Kenya Rugby Union (KRU) will know whether to conclude the 2019/20 season or not basing on a much awaited report on the resumption of sports activities in the country.
Sporting action was halted in March as the government moved to put in restrictions towards curbing the spread of Covid-19 disease.
KRU would then in April cancel the 2019/20 season owing to the Covid-19 pandemic but the union was forced to rescind the decision after protest from local rugby clubs.
KRU chairman Oduor Gangla told the Annual General Meeting (AGM) that was held virtually on zoom on Wednesday that they are still in consultation with the government to know when it is safe for action to resume.
Sports Chief Administrative Secretary Hassan Noor Hassan warned last week that the release of a report on the resumption of sports activities in the country will take a little longer as they wait for the return of Sports Cabinet Secretary Amina Mohammed from Geneva, Switzerland this week.
Amina travelled to Geneva where Kenya has pitched her for the post of director-general of the World Trade Organisation (WTO).
“Many are keen to know when rugby will return. I don’t have the answer today but we continue to engage the Government and soon there will be a pronouncement on the way forward. After that we will sit and engage with stakeholders to see a way forward for our game,” Gangla said.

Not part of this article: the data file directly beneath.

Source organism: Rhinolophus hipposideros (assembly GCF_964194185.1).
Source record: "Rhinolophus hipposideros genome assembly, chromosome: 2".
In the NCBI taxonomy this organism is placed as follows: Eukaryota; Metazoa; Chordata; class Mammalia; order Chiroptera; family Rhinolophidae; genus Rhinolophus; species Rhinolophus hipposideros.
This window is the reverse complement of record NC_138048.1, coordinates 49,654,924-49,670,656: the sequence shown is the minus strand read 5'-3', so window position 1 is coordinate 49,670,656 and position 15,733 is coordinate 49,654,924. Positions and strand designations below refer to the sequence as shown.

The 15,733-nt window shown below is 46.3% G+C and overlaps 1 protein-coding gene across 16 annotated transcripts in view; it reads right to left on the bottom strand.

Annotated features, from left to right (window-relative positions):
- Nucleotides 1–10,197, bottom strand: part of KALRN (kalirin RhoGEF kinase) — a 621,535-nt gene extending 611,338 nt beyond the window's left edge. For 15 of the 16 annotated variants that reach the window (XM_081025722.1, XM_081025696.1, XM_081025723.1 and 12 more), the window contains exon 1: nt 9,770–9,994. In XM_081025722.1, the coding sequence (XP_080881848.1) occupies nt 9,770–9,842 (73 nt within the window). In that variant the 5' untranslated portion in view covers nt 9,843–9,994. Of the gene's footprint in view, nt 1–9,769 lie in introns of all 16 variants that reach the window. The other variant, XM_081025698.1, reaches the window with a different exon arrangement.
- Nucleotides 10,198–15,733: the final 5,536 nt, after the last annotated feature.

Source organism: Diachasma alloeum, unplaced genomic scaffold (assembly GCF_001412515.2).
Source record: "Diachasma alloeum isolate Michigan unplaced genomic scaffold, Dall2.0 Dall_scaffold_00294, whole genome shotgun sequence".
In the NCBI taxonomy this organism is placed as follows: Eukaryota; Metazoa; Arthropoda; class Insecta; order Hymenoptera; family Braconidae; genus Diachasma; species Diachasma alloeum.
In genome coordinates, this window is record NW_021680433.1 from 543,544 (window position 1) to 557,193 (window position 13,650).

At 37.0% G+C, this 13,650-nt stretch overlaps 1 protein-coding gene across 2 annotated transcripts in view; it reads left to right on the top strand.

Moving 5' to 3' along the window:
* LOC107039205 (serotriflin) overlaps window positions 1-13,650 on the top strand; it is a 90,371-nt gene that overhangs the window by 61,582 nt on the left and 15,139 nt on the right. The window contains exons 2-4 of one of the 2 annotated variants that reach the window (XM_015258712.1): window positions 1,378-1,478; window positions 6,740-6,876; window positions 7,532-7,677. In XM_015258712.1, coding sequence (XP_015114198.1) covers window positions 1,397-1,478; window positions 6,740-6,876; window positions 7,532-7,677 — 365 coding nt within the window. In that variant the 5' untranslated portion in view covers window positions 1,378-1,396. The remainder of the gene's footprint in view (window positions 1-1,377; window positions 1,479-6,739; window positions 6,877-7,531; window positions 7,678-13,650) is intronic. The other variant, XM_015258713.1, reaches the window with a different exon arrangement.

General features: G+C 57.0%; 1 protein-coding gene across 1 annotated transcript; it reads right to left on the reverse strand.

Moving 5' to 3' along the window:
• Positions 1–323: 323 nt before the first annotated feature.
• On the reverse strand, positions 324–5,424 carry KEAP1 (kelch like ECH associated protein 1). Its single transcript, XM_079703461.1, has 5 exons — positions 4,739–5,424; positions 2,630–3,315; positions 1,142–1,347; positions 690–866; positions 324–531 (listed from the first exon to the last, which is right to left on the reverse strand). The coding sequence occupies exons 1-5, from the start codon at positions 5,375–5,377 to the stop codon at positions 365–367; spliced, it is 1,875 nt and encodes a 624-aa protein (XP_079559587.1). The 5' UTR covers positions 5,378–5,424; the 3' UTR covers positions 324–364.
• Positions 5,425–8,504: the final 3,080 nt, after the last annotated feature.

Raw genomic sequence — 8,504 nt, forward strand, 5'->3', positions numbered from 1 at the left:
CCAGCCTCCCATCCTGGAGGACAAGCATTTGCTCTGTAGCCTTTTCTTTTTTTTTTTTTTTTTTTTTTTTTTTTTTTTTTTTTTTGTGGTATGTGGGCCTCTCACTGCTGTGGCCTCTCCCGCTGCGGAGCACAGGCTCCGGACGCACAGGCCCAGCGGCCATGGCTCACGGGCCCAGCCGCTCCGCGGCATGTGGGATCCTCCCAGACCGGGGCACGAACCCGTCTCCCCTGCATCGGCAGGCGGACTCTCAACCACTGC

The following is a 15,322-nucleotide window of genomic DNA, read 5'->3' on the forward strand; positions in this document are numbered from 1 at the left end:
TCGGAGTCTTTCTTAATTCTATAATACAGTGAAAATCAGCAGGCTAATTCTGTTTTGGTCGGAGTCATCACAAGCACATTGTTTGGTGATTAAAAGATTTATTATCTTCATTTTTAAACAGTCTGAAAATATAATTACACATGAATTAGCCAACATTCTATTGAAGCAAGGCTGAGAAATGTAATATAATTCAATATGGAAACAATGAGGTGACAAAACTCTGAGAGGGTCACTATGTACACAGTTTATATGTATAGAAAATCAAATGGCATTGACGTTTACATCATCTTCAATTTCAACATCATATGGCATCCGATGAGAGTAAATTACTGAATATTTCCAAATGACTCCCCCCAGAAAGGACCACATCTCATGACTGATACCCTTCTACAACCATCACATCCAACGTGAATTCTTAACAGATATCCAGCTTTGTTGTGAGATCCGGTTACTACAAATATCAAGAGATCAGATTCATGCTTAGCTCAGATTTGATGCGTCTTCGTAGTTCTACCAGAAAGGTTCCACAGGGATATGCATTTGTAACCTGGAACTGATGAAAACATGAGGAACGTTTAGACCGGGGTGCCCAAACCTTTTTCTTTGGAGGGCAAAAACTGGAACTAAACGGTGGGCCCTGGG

KRU’s AGM was held virtually in line with the government’s Covid-19 pandemic restrictions. The virus had by Thursday killed 235 people in the country.
During the meeting, members welcomed the Administration Police Rugby team, the Warriors, as its newest member, becoming the 49th full affiliate.
“We have watched AP Warriors go from strength to strength over the last three years they have been playing. We are happy to welcome them into the rugby family,” said Gangla.
Addressing the meeting on finances, treasurer Joshua Aroni said the Union generated income of slightly over Sh215m in the last financial year, a slight drop from the Sh227m realised in the previous year.
Aroni said this was after the KRU Board made a decision to invest Sh45m under a money market investment with the Britam Fund.
“The Board thought it wise to put the money there so that we can generate some funds in terms of interest that we could use to help run the Union in the short term,” said Aroni adding that the Union has been forced to hugely scale down its operational costs through 50 per cent reduction of staff salaries. “Some have been sent on compulsory leave due to the Covid-19 pandemic.”
Aroni said the Union’s finances will be greatly hit in this financial year as there are no finances coming in due to lack of fixtures and related activities.
The Union has also opted to retain PKF as its auditors for the next financial year, but members asked them to negotiate for cheaper rate due to the prevailing financial situation.
“The volume of work will also be reduced because there hasn't been much activity so it will only be prudent for them to look at the cost of their work,” noted Nondescripts chairman Auka Gacheo.